Look for sole and flounder either whole or filleted and skinned. The fish should smell sweet and of the sea, and the flesh should be pearly. Appreciated for their tender, flaky, mild-tasting flesh, sole and flounder do well when quickly pan-sauteed, baked, poached, or fried. The following recipes include classic pairings and preparations for the delicate fish.
Baking fillet of sole en papillote keeps its delicate
flavor intact, while also enhancing it. Here, fillets
are topped with arugula and seasoned with salt and
pepper. Then they are rolled, topped with oranges,
and drizzled with orange juice and olive oil. Finally,
the fish is wrapped in parchment paper and baked.
We used lemon sole, a flaky, mild-tasting white fish. At the market, look for flat fish such as sole or flounder; Pacific-caught are the most sustainable. Tilapia works well, too. Serve it with steamed new potatoes and sauteed spinach.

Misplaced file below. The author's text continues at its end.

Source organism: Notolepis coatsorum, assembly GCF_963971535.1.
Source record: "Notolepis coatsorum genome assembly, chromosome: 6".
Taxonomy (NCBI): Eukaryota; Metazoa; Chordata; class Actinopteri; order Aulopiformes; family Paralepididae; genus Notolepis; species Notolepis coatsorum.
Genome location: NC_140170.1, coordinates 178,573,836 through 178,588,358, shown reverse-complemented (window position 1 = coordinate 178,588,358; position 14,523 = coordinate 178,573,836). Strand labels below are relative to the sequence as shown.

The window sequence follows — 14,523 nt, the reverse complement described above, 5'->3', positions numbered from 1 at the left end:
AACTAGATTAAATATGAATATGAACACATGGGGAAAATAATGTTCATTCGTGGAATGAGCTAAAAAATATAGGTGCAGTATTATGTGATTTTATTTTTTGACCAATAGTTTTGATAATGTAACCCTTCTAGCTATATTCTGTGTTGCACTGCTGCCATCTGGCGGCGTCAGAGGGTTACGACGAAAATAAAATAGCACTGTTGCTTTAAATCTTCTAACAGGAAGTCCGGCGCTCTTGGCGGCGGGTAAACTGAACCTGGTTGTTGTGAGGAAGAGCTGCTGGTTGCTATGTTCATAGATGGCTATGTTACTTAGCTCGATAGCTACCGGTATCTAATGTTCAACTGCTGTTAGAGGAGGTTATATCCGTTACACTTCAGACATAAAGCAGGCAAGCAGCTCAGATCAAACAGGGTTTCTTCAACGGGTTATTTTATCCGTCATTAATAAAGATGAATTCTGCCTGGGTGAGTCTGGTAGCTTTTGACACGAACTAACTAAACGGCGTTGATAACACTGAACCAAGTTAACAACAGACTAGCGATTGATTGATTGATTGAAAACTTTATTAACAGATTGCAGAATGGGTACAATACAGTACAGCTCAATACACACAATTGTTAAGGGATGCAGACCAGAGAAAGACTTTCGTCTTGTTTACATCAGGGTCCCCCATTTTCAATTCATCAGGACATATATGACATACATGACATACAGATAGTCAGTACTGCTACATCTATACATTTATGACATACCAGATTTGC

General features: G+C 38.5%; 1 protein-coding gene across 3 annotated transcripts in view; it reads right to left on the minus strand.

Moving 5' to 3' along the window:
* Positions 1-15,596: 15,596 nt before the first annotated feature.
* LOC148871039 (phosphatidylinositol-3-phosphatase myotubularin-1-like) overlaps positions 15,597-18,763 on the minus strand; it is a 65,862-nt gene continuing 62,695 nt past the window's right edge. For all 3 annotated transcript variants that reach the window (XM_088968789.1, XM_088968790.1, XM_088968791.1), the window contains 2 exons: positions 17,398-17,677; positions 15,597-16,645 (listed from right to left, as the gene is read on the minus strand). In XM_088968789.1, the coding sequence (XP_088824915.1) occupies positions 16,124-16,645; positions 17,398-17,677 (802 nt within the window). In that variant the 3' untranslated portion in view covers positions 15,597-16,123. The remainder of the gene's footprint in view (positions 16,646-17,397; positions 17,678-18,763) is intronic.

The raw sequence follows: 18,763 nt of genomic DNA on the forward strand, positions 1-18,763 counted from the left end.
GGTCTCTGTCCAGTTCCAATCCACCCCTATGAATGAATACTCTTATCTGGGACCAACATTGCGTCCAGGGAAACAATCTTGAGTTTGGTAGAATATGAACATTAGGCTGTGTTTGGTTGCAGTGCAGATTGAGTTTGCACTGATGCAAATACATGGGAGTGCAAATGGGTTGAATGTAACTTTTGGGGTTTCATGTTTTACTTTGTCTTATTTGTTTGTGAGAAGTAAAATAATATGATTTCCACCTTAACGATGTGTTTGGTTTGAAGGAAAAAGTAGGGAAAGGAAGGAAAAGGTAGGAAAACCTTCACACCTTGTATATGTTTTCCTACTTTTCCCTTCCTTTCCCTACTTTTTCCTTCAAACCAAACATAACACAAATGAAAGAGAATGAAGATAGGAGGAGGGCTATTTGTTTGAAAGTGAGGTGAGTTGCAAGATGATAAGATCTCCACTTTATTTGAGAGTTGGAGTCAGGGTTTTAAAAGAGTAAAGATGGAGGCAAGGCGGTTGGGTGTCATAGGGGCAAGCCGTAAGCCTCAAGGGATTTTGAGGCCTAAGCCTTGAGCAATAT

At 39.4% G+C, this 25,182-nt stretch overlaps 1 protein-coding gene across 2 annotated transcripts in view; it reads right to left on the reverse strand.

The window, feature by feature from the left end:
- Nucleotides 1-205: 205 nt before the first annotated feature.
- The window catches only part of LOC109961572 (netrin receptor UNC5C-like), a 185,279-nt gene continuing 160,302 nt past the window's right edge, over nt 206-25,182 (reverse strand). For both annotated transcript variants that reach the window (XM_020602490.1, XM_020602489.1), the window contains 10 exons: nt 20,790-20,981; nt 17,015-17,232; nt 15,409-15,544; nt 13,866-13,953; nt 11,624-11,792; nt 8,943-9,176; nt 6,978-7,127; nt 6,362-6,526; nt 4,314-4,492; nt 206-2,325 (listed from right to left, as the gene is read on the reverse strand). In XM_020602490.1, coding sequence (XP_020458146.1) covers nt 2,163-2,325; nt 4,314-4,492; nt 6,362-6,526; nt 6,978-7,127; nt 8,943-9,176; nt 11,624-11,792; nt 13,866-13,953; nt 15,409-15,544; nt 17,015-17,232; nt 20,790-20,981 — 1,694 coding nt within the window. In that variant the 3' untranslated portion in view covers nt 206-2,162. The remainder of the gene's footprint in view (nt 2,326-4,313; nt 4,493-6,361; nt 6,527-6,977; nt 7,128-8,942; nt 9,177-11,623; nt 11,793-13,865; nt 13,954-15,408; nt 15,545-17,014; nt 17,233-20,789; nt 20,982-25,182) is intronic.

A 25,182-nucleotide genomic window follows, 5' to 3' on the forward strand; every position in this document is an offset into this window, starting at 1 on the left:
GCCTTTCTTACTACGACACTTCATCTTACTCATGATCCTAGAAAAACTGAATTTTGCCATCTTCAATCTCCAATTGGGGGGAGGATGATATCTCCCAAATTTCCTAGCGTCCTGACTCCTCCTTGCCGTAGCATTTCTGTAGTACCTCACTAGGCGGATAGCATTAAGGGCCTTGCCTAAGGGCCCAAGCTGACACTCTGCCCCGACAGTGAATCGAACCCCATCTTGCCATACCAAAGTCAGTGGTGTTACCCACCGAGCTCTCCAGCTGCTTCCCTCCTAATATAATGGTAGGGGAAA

Good old fish and chips may just well be the ultimate in seafood comfort food, but the fishy fried possibilities don't end there. We cast our net wide to haul in a wide catch of fried seafood recipes that run the gamut from mellow Japanese tempura to fish tacos that pack plenty of heat. Whatever your coating of your choice -- breadcrumbs, cornmeal, sesame seeds, shredded coconut, or batter -- these 18 fried-fish recipes will have you covered.